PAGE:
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In most plants—at least after the embryonic stage—cells typically divide only in localized regions known as meristems, and each division yields one cell that can divide again, and one that cannot. Often the very tip of a stem consists of a single cell in the shape of an inverted tetrahedron, and in lower plants such as mosses this is essentially the only cell that divides.

Power cellular automata
Multiplication by m in base k corresponds to a local cellular automaton operation on digit sequences when every prime that divides m also divides k . … When m itself divides k , the cellular automaton rule is {_, b_, c_} m Mod[b, k/m] + Quotient[c, k/m] ; in other cases the rule can be obtained by composition.

But in many cases, bones are in effect divided into sections, and growth occurs between these sections. … And the skull is divided into a collection of pieces that each grow around their edges.

As an example, one can consider a generalization of the arithmetic systems discussed on page 122 —in which one has a whole number n , and at each step one finds the remainder after dividing by a constant, and based on the value of this remainder one then applies some specified arithmetic operation to n .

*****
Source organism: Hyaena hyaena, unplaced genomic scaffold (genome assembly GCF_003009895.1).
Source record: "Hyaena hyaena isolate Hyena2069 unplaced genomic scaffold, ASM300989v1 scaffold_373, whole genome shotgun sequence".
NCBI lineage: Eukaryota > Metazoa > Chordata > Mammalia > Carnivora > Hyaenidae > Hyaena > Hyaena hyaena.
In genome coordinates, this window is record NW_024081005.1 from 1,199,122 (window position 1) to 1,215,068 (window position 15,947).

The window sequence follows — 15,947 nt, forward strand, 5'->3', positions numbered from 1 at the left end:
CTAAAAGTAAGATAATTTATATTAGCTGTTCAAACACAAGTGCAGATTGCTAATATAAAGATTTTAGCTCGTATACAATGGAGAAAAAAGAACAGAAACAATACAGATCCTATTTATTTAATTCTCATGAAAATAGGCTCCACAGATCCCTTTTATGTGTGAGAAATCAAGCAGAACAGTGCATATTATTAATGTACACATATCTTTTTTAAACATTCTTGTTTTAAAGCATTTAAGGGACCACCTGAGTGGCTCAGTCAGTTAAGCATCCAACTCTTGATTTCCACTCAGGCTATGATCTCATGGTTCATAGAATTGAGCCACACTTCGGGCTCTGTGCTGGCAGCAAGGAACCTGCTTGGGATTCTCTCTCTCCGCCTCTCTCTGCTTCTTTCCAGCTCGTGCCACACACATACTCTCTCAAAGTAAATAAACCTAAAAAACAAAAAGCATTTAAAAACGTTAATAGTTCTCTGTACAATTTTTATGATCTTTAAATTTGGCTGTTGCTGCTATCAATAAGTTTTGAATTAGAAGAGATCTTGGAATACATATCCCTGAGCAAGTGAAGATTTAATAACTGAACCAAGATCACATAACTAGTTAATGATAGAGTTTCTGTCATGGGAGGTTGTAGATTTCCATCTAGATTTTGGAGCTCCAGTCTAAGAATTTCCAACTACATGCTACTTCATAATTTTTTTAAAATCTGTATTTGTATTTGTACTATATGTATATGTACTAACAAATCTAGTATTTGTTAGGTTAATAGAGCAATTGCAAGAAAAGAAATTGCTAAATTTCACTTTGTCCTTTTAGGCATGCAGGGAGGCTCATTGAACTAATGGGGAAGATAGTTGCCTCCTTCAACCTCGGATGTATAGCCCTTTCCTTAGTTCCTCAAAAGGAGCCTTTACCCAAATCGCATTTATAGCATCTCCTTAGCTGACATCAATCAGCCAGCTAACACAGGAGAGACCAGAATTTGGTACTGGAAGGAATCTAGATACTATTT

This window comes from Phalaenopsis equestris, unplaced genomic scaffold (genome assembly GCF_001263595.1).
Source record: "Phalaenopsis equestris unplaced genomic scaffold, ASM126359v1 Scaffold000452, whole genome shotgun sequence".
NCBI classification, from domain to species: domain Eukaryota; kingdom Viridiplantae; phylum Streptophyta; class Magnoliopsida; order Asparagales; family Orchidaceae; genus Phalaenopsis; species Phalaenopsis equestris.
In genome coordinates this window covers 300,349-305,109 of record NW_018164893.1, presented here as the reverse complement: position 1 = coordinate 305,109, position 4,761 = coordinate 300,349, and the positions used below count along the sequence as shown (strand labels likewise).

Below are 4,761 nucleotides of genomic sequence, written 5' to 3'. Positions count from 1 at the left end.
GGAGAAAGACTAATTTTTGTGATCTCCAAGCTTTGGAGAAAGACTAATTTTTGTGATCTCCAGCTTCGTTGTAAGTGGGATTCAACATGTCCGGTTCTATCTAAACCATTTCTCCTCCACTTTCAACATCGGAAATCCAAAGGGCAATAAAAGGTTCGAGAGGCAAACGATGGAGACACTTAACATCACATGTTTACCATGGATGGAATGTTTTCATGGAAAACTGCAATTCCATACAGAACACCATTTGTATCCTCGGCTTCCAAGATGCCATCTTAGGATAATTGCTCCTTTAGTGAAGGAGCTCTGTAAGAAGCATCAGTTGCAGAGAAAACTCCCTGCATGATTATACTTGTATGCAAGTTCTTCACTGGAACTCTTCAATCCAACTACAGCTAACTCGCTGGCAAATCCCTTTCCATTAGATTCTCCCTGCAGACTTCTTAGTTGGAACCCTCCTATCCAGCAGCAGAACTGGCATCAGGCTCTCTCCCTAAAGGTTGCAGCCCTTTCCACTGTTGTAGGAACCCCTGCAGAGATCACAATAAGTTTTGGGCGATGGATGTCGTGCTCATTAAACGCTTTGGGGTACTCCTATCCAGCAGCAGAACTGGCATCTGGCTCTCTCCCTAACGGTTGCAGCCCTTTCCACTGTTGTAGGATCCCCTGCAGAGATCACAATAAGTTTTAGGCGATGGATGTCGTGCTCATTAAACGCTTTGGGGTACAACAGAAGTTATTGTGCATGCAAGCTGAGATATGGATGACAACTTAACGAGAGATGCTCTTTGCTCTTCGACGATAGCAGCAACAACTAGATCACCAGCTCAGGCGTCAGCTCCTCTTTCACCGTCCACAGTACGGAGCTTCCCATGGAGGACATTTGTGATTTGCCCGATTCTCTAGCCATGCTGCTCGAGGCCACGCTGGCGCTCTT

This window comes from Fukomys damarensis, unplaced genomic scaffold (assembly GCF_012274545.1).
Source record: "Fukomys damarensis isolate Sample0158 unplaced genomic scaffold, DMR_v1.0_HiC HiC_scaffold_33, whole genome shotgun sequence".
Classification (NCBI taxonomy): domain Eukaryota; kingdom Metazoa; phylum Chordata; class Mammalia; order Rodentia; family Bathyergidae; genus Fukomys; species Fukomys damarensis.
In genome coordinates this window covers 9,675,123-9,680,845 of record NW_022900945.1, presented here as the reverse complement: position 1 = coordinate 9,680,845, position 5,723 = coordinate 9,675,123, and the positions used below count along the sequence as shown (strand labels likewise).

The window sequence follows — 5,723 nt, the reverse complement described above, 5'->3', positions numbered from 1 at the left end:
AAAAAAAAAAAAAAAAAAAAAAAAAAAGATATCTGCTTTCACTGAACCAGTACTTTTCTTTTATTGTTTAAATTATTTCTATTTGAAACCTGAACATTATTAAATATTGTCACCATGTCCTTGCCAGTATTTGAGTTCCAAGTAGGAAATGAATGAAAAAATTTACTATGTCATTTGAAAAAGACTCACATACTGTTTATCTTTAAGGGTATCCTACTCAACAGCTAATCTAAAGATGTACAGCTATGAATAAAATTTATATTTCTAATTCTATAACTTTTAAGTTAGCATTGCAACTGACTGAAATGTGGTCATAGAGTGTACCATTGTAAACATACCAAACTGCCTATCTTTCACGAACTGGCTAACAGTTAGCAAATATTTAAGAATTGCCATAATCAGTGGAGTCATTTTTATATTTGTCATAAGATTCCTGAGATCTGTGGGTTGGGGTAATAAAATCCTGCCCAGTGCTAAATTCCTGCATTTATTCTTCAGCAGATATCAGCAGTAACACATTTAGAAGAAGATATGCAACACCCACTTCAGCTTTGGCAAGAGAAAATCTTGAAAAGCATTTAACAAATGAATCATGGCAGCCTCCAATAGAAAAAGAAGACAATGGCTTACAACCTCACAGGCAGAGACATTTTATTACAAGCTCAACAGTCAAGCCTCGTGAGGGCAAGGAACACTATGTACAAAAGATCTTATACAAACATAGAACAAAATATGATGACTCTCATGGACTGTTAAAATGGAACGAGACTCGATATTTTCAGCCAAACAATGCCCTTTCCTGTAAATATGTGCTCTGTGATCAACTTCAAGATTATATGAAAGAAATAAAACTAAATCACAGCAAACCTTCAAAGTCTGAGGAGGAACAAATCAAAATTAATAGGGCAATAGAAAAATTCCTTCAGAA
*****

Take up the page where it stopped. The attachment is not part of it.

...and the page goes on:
Note that if n is not between 1 and 4, it must be multiplied or divided by an appropriate power of 4 before starting this procedure.

What I do here is simply to divide the whole width of the picture equally among all elements that appear at each step.

Using the result that (1 + x 2 m ) (1 + x) 2 m modulo 2 for any m , one then finds that the repetition period always divides the quantity p[n]=2^MultiplicativeOrder[2, n] - 1 , which in turn is at most 2 n-1 -1 . … And now the repetition period for odd n divides
q[n]=2^MultiplicativeOrder[2, n, {1,-1}] - 1
The exponent here always lies between Log[k, n] and (n-1)/2 , with the upper bound being attained only if n is prime.

The table below gives the digit sequences for several rational numbers obtained by dividing pairs of whole numbers.

A typical feature is that the patterns are divided into several separate regions, often emanating from some kind of center.

And to emulate a mobile automaton with a cellular automaton it turns out that all one need do is to divide the possible colors of cells in the cellular automaton into two sets: lighter ones that correspond to ordinary cells in the mobile automaton, and darker ones that correspond to active cells.